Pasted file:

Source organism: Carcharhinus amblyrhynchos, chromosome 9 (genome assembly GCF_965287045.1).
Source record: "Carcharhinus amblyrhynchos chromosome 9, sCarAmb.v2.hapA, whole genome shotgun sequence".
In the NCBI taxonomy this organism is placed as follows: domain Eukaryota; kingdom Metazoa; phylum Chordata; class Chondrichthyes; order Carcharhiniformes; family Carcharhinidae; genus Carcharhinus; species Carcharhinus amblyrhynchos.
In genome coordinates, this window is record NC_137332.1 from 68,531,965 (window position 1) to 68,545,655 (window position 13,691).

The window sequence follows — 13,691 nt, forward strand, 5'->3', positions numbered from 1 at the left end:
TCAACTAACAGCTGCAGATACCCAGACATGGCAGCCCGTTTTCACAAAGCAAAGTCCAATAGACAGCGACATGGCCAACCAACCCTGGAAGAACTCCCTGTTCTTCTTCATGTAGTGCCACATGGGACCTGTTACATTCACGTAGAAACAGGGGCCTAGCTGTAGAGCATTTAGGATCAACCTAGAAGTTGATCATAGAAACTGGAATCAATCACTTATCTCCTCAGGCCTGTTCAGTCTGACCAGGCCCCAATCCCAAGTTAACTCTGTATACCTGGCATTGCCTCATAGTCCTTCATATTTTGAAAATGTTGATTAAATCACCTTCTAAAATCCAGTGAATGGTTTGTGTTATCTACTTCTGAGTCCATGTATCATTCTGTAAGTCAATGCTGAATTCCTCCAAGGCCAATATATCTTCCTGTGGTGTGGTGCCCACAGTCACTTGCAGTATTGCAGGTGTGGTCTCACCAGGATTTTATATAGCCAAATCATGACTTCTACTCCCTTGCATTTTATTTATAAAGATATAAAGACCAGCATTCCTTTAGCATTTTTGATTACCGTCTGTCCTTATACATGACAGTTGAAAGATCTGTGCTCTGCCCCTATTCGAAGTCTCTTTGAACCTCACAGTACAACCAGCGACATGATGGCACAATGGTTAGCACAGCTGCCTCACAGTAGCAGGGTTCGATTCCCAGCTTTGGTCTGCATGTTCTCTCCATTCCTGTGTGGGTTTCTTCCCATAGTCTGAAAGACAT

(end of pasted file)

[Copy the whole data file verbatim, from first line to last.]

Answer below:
Source organism: Carcharhinus amblyrhynchos, chromosome 9 (genome assembly GCF_965287045.1).
Source record: "Carcharhinus amblyrhynchos chromosome 9, sCarAmb.v2.hapA, whole genome shotgun sequence".
In the NCBI taxonomy this organism is placed as follows: domain Eukaryota; kingdom Metazoa; phylum Chordata; class Chondrichthyes; order Carcharhiniformes; family Carcharhinidae; genus Carcharhinus; species Carcharhinus amblyrhynchos.
In genome coordinates, this window is record NC_137332.1 from 68,531,965 (window position 1) to 68,545,655 (window position 13,691).

The window sequence follows — 13,691 nt, forward strand, 5'->3', positions numbered from 1 at the left end:
TCAACTAACAGCTGCAGATACCCAGACATGGCAGCCCGTTTTCACAAAGCAAAGTCCAATAGACAGCGACATGGCCAACCAACCCTGGAAGAACTCCCTGTTCTTCTTCATGTAGTGCCACATGGGACCTGTTACATTCACGTAGAAACAGGGGCCTAGCTGTAGAGCATTTAGGATCAACCTAGAAGTTGATCATAGAAACTGGAATCAATCACTTATCTCCTCAGGCCTGTTCAGTCTGACCAGGCCCCAATCCCAAGTTAACTCTGTATACCTGGCATTGCCTCATAGTCCTTCATATTTTGAAAATGTTGATTAAATCACCTTCTAAAATCCAGTGAATGGTTTGTGTTATCTACTTCTGAGTCCATGTATCATTCTGTAAGTCAATGCTGAATTCCTCCAAGGCCAATATATCTTCCTGTGGTGTGGTGCCCACAGTCACTTGCAGTATTGCAGGTGTGGTCTCACCAGGATTTTATATAGCCAAATCATGACTTCTACTCCCTTGCATTTTATTTATAAAGATATAAAGACCAGCATTCCTTTAGCATTTTTGATTACCGTCTGTCCTTATACATGACAGTTGAAAGATCTGTGCTCTGCCCCTATTCGAAGTCTCTTTGAACCTCACAGTACAACCAGCGACATGATGGCACAATGGTTAGCACAGCTGCCTCACAGTAGCAGGGTTCGATTCCCAGCTTTGGTCTGCATGTTCTCTCCATTCCTGTGTGGGTTTCTTCCCATAGTCTGAAAGACAT